Indonesian Coral Reef

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Around 20% of the world’s coral reefs are found in Indonesian waters. And this enormous amount of hard coral (over 480 species of hard coral have been recorded) hosts a staggering amount of biodiversity. Unfortunately, this number is quickly and intensely dwindling. Thanks to deforestation, sedimentation is affecting the ability for coral polyps to feed. Indonesia exports around 500 tons of coral, yearly and Indonesian practice of blast fishing–using explosives to kill and then harvest schools of fish–is quickly degrading the coral and its various inhabitants.

Experts predict that 85% of Indonesia’s reef is threatened due to human activity.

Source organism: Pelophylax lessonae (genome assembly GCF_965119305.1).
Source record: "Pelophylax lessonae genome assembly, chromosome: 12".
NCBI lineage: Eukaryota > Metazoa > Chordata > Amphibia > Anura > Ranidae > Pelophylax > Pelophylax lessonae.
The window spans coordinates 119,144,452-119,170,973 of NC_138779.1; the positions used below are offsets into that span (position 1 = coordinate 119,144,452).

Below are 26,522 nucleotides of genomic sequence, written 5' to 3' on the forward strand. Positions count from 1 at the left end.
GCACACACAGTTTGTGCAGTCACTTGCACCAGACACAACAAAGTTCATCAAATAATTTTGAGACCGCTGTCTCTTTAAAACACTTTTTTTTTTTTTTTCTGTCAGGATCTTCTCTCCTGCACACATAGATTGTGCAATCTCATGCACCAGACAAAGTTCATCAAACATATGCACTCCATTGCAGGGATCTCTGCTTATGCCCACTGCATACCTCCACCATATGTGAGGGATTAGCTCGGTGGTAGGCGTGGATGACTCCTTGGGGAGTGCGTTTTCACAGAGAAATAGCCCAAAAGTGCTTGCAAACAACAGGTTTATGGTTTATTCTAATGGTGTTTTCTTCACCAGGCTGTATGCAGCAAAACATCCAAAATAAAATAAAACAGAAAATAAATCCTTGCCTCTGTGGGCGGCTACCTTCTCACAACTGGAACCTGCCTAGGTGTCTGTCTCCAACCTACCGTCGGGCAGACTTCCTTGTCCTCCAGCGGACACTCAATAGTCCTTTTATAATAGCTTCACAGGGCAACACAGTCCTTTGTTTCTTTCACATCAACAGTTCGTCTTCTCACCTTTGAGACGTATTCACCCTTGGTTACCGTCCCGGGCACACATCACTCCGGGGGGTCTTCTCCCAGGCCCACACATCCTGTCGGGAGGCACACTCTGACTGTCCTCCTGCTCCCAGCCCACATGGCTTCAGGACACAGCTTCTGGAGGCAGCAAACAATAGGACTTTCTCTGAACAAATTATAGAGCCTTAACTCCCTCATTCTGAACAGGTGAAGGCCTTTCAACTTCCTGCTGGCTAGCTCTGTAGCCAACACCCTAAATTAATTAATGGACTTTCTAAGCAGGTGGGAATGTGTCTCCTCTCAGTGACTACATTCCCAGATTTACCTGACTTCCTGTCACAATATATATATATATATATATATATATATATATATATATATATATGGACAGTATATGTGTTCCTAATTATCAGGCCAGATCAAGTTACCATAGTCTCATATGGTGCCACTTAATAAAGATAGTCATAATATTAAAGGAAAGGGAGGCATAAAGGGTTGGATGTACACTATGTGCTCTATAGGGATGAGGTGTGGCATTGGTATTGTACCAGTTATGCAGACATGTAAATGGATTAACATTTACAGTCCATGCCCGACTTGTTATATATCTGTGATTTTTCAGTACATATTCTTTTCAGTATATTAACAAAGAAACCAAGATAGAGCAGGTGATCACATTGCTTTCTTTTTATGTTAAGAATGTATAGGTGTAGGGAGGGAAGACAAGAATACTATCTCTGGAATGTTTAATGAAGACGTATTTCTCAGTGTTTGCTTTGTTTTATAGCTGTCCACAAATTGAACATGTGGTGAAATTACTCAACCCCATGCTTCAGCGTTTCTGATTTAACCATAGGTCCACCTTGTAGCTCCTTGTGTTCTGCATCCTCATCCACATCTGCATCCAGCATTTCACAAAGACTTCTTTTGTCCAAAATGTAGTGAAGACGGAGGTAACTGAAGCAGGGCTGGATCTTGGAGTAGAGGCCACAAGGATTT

Still, Indonesia hosts 75% of the world’s known coral species and 2000 speeches of reef fish sit in the Coral Triangle, and while it remains will be beautiful to behold.

Honorable mention: Jellyfish Lake, Palau

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Though not exactly–or at all–a reef, for those looking to explore wildlife and oceans, the Jellyfish Lake in Palau cannot be missed. Once part of the ocean, this saltwater lake was cut off, leaving behind a few jellyfish buddies. With no natural predators in sight, and plenty of yummy algae to go around, the jellyfish quickly took over. And what’s better than a giant lake filled with cute and squishy jellyfish? A lake filled with cute, squishy, and totally harmless jellyfish. That’s right, the Mastigias papua etpisoni resident jellyfish have stingers, but they’re so small that they can’t be felt by humans, making swimming in the lake is totally safe. So there’s that.

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Have you been to any of these reefs? Did we miss any of your personal favorites? If so, let us know what you thought below!